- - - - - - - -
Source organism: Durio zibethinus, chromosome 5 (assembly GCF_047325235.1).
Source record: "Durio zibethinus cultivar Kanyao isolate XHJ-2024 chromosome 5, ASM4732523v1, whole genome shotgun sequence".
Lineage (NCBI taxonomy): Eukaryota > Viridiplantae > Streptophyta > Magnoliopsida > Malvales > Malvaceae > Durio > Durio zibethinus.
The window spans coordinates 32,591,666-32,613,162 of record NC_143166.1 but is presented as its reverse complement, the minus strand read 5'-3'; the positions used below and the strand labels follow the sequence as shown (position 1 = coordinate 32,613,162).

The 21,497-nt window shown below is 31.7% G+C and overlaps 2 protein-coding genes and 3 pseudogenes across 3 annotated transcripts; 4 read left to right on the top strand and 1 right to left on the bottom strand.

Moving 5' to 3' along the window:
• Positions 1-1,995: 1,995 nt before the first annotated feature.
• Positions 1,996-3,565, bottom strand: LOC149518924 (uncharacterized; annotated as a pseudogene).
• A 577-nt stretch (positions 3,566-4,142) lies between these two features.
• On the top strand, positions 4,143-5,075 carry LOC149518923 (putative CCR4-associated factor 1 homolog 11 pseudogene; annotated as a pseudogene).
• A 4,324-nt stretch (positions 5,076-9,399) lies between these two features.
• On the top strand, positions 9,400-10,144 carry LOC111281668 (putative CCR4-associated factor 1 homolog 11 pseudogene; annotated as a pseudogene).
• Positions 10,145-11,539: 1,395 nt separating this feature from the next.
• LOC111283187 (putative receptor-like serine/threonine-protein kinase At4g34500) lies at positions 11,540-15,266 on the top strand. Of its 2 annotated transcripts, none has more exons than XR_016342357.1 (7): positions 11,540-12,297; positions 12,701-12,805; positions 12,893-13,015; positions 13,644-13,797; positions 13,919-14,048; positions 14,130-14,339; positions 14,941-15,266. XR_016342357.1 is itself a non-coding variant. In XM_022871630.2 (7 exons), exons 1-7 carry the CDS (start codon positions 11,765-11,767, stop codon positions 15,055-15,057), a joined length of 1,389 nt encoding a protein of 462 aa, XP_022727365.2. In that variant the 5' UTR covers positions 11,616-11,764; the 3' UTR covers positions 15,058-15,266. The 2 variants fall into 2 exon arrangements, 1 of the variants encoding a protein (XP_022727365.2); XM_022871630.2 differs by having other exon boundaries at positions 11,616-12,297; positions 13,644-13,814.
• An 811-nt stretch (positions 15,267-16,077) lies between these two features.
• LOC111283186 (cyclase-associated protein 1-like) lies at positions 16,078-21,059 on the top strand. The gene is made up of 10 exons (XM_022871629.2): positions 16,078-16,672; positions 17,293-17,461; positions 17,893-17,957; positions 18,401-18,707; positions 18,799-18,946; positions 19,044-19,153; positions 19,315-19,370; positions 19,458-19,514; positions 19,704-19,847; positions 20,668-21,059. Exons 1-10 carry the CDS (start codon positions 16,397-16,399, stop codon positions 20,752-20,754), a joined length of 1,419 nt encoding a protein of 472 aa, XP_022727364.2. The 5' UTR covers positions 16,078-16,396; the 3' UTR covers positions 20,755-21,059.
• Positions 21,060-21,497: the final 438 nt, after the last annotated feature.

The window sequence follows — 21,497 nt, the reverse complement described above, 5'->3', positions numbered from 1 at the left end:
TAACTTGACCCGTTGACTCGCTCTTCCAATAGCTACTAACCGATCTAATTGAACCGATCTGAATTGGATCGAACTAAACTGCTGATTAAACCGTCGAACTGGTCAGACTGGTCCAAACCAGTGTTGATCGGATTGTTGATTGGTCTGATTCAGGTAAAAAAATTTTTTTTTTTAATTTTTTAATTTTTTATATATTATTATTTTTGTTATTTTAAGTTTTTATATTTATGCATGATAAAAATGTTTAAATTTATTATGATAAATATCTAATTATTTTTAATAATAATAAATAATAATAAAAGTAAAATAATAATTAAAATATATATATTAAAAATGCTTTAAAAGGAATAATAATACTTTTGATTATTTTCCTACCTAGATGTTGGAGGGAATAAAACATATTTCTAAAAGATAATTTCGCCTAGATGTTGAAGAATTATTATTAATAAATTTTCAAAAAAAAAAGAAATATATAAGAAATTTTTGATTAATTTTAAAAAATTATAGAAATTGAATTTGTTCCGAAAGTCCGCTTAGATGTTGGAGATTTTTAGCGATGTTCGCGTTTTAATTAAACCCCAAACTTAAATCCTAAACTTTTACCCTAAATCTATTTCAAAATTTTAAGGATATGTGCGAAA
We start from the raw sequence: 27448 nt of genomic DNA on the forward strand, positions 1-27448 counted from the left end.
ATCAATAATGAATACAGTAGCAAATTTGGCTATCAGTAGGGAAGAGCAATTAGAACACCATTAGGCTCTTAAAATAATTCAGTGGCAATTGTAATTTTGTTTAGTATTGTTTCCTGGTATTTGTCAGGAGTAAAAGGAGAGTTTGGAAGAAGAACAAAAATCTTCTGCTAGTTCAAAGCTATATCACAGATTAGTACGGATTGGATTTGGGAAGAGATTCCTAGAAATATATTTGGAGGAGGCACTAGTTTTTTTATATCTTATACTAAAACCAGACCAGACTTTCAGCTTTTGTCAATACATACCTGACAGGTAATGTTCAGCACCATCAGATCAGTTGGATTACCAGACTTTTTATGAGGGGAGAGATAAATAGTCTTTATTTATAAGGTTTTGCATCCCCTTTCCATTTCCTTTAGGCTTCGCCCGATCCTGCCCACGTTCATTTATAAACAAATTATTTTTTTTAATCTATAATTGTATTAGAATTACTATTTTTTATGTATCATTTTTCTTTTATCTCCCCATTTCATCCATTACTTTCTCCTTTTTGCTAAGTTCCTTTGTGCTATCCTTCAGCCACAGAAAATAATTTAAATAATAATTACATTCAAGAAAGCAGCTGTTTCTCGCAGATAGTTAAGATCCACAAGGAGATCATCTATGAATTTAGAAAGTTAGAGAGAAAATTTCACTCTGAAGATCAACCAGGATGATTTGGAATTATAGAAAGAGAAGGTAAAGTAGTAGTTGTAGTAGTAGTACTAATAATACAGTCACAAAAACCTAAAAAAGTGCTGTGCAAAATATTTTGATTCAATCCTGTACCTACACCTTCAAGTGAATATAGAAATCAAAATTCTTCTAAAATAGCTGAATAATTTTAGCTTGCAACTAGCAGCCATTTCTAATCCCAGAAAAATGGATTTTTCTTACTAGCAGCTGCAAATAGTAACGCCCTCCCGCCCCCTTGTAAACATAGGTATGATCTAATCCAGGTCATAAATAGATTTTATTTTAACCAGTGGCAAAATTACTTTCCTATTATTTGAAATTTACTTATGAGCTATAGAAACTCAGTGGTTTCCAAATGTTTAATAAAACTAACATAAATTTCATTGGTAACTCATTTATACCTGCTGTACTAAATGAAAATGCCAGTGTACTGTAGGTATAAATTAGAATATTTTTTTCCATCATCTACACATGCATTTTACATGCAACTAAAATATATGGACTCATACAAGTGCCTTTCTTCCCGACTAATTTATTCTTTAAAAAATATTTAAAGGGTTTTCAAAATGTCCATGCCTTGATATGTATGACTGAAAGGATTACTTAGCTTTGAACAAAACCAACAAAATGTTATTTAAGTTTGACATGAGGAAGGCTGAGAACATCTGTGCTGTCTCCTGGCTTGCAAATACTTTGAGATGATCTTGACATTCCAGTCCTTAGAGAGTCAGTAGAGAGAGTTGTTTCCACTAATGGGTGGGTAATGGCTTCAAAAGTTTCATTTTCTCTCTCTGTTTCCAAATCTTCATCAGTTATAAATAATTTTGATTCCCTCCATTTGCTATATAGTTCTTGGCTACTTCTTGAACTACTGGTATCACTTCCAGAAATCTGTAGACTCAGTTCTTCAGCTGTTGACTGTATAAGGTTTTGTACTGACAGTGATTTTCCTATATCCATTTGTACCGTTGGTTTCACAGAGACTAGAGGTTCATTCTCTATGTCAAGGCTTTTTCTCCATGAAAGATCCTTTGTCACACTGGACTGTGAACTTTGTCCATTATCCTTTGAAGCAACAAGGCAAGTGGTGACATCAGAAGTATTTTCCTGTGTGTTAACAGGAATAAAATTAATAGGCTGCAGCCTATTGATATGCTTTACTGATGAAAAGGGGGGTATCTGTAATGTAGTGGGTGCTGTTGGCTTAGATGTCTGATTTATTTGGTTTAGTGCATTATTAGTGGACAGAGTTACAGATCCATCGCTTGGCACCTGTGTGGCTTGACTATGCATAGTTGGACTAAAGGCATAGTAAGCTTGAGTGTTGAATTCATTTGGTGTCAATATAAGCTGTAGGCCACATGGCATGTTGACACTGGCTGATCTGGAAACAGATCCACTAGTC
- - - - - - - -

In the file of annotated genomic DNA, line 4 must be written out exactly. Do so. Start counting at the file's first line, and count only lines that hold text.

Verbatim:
The window spans coordinates 32,591,666-32,613,162 of record NC_143166.1 but is presented as its reverse complement, the minus strand read 5'-3'; the positions used below and the strand labels follow the sequence as shown (position 1 = coordinate 32,613,162).